Lack of Safe and Effective Conventional Medical
Treatment for Headaches and Osteoarthritis
  • The treatment goals for headaches and
    osteoarthritis focus on controlling pain and
    improving health-related quality of life.
  • Pharmacological therapies include NSAIDS, COX-2
    inhibitors, topical analgesics, opioid
    analgesics, and intra-articular steroid and
    hyaluronate injections.
  • These treatments are expensive
  • May cause dangerous side effects

Not All CAM Modalities Are Created Equal
  • Some CAM modalities are evidence-based, while
    others are based on anecdotes and tradition.
  • Some CAM modalities may have adverse effects.
  • Some CAM modalities may cause adverse herb-drug

Is Randomized Controlled Trial the Best Research
Design to Evaluate the Efficacy of CAM?
  • Randomized Controlled Trial (RCT) is considered
    the gold standard and the strongest research
    design in evaluating efficacy of conventional
  • RCT may not be the best way to evaluate the
    efficacy of CAM because they are individualized,
    multi-components, and difficult to double blind

Is It Fair to Require CAM Use to Be
  • Is it fair to ask CAM to be held at such high
    standard when only 20-25 of conventional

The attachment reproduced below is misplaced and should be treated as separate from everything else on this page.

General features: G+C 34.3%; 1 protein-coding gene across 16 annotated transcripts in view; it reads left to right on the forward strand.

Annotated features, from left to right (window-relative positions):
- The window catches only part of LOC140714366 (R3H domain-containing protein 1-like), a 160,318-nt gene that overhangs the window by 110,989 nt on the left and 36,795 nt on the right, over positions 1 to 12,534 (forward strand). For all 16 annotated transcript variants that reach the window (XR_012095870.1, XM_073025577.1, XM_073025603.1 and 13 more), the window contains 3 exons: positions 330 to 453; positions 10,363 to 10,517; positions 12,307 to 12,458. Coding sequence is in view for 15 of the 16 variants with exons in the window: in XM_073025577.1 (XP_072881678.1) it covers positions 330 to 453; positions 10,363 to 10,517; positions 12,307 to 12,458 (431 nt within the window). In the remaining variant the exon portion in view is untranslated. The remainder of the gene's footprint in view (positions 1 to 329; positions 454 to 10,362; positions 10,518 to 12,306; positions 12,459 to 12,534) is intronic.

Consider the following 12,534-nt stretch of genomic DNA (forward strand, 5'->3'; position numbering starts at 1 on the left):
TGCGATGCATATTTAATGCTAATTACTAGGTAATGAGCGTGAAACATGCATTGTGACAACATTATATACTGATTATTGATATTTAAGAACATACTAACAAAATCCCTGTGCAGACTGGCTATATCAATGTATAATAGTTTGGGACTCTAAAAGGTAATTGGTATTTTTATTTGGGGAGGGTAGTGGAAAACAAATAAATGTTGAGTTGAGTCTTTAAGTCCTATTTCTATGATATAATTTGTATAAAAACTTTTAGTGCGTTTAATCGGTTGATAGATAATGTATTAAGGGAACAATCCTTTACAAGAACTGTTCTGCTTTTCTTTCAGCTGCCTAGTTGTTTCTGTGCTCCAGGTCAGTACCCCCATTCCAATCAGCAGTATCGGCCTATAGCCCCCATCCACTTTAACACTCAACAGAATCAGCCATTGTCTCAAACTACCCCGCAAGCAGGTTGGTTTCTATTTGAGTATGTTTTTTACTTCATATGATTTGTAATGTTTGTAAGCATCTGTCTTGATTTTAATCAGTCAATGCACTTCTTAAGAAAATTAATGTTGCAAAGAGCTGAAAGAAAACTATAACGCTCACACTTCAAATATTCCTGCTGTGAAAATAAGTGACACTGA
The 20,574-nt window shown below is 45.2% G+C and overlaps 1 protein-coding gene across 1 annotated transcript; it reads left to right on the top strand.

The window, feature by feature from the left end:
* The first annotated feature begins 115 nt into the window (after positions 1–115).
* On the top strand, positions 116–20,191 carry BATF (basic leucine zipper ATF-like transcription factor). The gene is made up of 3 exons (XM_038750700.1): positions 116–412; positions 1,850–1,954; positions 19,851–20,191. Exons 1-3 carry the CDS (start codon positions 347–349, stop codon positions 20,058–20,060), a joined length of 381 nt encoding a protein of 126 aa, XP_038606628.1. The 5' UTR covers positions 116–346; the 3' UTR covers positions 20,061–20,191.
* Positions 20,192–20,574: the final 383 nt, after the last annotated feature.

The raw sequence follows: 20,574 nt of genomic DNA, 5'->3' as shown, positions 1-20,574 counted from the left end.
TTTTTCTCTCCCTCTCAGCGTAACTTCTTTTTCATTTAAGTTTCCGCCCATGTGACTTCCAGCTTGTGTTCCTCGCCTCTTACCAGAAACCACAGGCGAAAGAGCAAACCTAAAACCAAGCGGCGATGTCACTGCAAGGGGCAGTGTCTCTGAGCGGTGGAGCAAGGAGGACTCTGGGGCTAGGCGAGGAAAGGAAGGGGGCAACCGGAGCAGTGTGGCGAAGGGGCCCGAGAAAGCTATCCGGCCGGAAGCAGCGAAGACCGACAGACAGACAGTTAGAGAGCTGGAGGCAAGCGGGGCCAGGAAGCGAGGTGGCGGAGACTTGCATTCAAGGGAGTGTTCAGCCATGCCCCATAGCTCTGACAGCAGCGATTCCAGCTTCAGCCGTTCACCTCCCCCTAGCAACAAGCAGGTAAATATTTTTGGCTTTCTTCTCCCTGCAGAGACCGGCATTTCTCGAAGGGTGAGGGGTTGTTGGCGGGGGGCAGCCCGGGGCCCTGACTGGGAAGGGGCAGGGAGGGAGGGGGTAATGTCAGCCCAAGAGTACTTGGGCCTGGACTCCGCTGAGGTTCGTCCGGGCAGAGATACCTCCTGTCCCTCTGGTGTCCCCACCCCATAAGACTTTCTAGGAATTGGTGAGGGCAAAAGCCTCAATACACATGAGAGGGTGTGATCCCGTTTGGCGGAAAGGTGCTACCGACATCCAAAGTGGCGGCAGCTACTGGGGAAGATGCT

medicine is evidence-based?
  • Lack adequate funding to support CAM research
    (NCCAM budget is 100 million and NIH budget is
    24 billion)

  • One part of the ancient, rich system of
    Traditional Chinese Med, generally combined w/
    Chinese herbs
  • Yin-Yang - opposing forces in the body. Goal of
    acupuncture is to restore their balance.
  • Qi - Life energy. Runs along channels
    (meridians). Acupuncture relieves blockages,
    improves flow
  • Overarching goal rebalance, redistribute
    Yin-Yang and allow Qi to flow more
  • Western Acup needles only (without Chinese

Acupuncture Hair-thin, solid, needles safe, sterile, disposable. Not painful. Patients often describe tingling warmth.
Chinese Herbs Centuries-old formulas. Usually 6-12 herbs mixed together. Exact formulas individualized, which makes it harder to study. Question Do studies of Western acupuncture miss efficacy of the whole TCM system?
Clinical HA Trials 1980s 1990s
  • 16 trials of true vs. sham acupuncture -
    generally very small trials n range from 10 to
    52, most lt30
  • Almost all had serious methodological problems
  • 8 trials had positive results, 8 statistically